Because while Ian Thorson is the one who died, it was Michael Roach and his ex- (and Thorson’s then-) wife Christine McNally who set the stage for his death. With their brand of rah-rah Buddhism—that, I have to say, displays a lot of the same tropes as John Friend’s rah-rah Yoga—they created an environment that encouraged the credulous, the lost, the seeking to give themselves over to whatever they were told to believe. The improprieties and irregularities were all there for those that chose to see…but so many choose not to.

I just don’t understand, and the author doesn’t have any answers, either. But I’m ultimately not surprised—these sorts of behaviors on the part of humans have always been among our most baffling ones.

Anyway, the book presents a lot of interesting background on Buddhism, specifically the Tibetan kind, its long and strange relationship with the West, the odd and often sad ways that spiritual leaders play out their stories, and the tragic and ultimately unnecessary death of Ian Thorson. It’s an worthwhile read; not exactly uplifting, but if you’re anything like me, the myriad of ways that humans approach the question of whether there’s anything other than what we can see and taste an touch, is endlessly interesting.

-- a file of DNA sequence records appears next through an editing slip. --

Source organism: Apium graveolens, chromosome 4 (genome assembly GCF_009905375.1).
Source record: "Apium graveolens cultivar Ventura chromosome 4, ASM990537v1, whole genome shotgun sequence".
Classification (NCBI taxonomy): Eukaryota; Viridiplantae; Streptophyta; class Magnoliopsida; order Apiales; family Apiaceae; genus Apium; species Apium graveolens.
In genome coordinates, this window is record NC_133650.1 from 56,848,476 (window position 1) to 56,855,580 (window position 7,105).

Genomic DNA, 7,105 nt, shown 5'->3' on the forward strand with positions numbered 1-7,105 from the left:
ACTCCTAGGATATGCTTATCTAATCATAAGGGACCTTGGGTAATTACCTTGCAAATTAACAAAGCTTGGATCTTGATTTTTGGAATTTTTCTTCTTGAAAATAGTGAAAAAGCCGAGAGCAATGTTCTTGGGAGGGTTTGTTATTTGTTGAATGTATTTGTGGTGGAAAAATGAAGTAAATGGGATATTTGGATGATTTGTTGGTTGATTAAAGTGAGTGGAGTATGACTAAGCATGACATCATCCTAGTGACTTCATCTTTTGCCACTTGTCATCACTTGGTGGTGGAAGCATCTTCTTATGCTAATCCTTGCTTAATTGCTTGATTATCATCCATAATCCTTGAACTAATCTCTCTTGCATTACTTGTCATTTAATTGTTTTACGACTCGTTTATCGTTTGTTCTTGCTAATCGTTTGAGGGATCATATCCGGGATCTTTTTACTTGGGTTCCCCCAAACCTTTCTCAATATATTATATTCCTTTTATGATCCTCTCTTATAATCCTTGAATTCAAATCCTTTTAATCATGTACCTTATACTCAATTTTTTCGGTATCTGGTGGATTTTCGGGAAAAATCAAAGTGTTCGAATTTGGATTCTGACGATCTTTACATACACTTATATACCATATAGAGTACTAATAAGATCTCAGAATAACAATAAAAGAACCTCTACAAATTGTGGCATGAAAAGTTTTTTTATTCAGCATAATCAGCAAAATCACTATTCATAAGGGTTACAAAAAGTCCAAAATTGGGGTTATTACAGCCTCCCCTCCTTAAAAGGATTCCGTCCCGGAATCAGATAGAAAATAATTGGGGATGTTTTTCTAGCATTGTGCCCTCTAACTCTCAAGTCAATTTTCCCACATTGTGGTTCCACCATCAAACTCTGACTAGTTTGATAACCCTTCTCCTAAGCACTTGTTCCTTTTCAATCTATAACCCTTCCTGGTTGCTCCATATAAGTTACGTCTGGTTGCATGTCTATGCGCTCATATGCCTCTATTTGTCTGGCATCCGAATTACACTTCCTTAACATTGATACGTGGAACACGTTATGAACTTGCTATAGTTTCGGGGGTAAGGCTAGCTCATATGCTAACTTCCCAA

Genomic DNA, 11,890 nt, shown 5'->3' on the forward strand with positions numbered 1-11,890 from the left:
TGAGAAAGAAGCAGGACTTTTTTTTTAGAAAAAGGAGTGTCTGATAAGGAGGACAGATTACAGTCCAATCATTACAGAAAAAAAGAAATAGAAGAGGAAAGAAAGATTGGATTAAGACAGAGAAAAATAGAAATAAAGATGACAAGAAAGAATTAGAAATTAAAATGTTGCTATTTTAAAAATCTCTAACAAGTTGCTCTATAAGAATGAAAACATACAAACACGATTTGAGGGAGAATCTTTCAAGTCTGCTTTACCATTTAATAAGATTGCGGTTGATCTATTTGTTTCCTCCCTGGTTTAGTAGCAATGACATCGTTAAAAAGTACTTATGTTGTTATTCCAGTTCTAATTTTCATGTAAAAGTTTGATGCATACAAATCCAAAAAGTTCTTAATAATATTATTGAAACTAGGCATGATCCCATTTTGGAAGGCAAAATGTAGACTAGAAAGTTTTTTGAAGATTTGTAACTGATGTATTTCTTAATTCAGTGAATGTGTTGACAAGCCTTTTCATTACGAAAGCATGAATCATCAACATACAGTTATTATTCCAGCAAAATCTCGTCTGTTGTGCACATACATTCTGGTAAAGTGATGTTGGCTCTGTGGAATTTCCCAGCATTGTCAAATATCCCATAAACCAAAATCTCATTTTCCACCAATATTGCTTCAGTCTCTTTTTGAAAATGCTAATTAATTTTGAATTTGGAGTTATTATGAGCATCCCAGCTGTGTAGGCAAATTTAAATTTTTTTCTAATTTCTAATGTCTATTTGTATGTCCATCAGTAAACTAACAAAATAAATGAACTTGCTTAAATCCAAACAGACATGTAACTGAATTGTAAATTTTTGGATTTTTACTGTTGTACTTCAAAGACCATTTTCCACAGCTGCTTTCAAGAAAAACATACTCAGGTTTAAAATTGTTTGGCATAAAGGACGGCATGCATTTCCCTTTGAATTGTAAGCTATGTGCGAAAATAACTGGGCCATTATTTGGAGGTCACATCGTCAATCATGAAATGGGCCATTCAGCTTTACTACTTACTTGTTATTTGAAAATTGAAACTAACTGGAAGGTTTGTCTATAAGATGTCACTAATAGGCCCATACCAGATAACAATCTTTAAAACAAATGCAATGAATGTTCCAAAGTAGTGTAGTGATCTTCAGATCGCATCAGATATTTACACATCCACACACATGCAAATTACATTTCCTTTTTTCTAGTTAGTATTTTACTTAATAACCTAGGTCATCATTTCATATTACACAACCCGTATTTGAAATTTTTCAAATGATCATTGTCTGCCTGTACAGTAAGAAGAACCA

Books of 2015, #13: Live From New York: The Complete, Uncensored History of Saturday Night Live as Told by Its Stars, Writers, and Guests by James Andrew Miller, Tom Shales

I originally read this not too long after it first came out in paperback—so probably a decade ago.

In anticipation of SNL’s 40th Anniversary, the authors added a not insubstantial amount of additional material representing the ten years since its initial publication.

I think it should be obvious that an oral history like this can’t really be expected to present some sort of objective truth—at the very least, some of the recollections contradict one another, so someone has to be wrong. Whether they’re wrong because it was a long time ago, or they were over-indulging in recreational drugs or they’re recounting events whose narrative they’ve gradually re-shaped to make themselves look better, it’s impossible to know.

It is interesting to see the different ways that people, whether cast members, hosts or network executives, interact with, and, ultimately, relate to, Lorne Michaels. For obvious reasons, he’s the thread of continuity that ties together the whole narrative and I think it’s fair to say that no two people have the same take on him. Some regard him as some sort of taste-maker for comedy, while others think he’s a fraud. Some see him as independent, some see him as a tool of the power structure. Some see him as daring, others see him as fundamentally conservative.

One suspects that the truth is somewhere in the whirling, uncertain middle.

Anyway, it’s a fun read if you care about the subject matter at all. The new material is hardly earth-shattering, but there was some fun stuff that I hadn’t realized or remembered, like the fact that Bill Hader’s character Stefon originally appeared (and went nowhere) in a sketch, before becoming a hilarious staple of Weekend Update.